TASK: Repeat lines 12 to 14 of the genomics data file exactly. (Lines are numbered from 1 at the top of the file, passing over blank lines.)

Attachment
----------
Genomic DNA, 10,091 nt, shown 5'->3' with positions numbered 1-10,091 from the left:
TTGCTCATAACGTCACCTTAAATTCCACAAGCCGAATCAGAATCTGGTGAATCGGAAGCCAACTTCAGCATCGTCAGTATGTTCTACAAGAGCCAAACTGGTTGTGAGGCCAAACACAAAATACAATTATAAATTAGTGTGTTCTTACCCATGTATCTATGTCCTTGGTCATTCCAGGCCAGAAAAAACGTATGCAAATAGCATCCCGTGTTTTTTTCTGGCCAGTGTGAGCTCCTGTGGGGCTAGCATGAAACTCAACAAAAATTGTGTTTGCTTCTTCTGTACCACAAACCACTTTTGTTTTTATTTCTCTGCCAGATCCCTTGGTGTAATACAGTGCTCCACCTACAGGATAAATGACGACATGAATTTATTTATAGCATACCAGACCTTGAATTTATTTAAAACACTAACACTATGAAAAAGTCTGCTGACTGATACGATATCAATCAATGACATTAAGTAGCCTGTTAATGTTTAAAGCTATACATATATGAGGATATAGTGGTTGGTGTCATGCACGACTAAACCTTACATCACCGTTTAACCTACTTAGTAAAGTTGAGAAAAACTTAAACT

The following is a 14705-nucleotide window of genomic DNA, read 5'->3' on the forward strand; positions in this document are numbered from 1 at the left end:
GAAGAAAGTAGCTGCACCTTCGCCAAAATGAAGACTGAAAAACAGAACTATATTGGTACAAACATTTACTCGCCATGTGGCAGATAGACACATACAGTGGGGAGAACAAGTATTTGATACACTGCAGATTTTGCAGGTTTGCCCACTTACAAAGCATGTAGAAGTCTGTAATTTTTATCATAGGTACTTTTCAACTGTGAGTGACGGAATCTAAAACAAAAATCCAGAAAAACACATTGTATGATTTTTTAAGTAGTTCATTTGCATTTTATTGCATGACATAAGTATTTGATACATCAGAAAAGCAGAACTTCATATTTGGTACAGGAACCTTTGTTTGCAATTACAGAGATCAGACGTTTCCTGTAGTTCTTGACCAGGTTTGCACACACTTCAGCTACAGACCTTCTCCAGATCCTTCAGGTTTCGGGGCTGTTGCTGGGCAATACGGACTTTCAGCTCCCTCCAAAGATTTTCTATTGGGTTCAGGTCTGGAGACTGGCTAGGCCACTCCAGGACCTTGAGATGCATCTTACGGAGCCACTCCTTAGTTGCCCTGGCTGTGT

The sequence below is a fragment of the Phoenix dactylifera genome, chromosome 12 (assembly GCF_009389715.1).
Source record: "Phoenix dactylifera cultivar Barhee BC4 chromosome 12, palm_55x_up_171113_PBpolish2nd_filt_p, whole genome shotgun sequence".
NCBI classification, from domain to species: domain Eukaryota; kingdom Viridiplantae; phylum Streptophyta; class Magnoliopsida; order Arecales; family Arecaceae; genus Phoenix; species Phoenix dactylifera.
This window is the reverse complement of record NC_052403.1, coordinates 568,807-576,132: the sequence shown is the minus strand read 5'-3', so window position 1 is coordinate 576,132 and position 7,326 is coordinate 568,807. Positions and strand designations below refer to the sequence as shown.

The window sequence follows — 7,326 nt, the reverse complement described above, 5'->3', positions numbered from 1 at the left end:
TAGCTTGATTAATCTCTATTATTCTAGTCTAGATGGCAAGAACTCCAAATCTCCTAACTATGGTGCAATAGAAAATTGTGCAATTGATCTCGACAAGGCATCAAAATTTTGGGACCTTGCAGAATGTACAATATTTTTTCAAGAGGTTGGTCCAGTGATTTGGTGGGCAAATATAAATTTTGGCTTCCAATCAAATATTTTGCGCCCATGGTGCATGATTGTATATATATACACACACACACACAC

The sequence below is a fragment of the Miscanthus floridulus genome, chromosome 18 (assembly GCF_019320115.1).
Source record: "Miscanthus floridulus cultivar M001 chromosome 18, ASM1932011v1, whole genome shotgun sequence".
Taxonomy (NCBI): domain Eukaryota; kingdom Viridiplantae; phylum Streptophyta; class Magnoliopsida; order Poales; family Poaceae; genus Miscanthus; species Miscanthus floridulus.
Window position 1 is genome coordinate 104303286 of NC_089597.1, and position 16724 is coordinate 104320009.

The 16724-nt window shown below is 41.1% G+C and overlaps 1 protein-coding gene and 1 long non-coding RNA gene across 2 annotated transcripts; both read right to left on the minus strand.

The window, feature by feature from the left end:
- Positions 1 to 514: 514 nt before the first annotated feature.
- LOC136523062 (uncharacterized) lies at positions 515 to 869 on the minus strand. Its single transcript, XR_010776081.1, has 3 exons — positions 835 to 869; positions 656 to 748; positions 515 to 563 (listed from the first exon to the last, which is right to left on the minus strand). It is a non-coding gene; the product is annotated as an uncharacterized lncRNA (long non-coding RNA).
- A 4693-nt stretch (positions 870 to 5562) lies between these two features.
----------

Source record: "Miscanthus floridulus cultivar M001 chromosome 18, ASM1932011v1, whole genome shotgun sequence".
Taxonomy (NCBI): domain Eukaryota; kingdom Viridiplantae; phylum Streptophyta; class Magnoliopsida; order Poales; family Poaceae; genus Miscanthus; species Miscanthus floridulus.
Window position 1 is genome coordinate 104303286 of NC_089597.1, and position 16724 is coordinate 104320009.